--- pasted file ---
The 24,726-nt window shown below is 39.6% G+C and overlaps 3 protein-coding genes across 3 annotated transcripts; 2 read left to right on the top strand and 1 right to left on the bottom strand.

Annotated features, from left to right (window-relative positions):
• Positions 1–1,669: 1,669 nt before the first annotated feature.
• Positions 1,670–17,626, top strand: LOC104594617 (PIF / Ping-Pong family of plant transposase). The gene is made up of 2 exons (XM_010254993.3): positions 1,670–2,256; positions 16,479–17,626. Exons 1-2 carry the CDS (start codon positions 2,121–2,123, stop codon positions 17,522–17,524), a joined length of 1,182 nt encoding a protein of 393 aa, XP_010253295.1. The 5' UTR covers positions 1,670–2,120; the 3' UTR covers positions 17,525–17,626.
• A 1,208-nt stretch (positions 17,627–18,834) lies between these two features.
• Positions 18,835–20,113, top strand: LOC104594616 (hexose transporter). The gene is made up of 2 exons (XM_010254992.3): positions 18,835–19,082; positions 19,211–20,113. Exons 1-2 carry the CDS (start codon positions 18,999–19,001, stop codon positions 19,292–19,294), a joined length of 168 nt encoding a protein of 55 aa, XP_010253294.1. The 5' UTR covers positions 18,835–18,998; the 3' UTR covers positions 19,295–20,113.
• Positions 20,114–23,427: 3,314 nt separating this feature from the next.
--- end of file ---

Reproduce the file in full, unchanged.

The 24,726-nt window shown below is 39.6% G+C and overlaps 3 protein-coding genes across 3 annotated transcripts; 2 read left to right on the top strand and 1 right to left on the bottom strand.

Annotated features, from left to right (window-relative positions):
• Positions 1–1,669: 1,669 nt before the first annotated feature.
• Positions 1,670–17,626, top strand: LOC104594617 (PIF / Ping-Pong family of plant transposase). The gene is made up of 2 exons (XM_010254993.3): positions 1,670–2,256; positions 16,479–17,626. Exons 1-2 carry the CDS (start codon positions 2,121–2,123, stop codon positions 17,522–17,524), a joined length of 1,182 nt encoding a protein of 393 aa, XP_010253295.1. The 5' UTR covers positions 1,670–2,120; the 3' UTR covers positions 17,525–17,626.
• A 1,208-nt stretch (positions 17,627–18,834) lies between these two features.
• Positions 18,835–20,113, top strand: LOC104594616 (hexose transporter). The gene is made up of 2 exons (XM_010254992.3): positions 18,835–19,082; positions 19,211–20,113. Exons 1-2 carry the CDS (start codon positions 18,999–19,001, stop codon positions 19,292–19,294), a joined length of 168 nt encoding a protein of 55 aa, XP_010253294.1. The 5' UTR covers positions 18,835–18,998; the 3' UTR covers positions 19,295–20,113.
• Positions 20,114–23,427: 3,314 nt separating this feature from the next.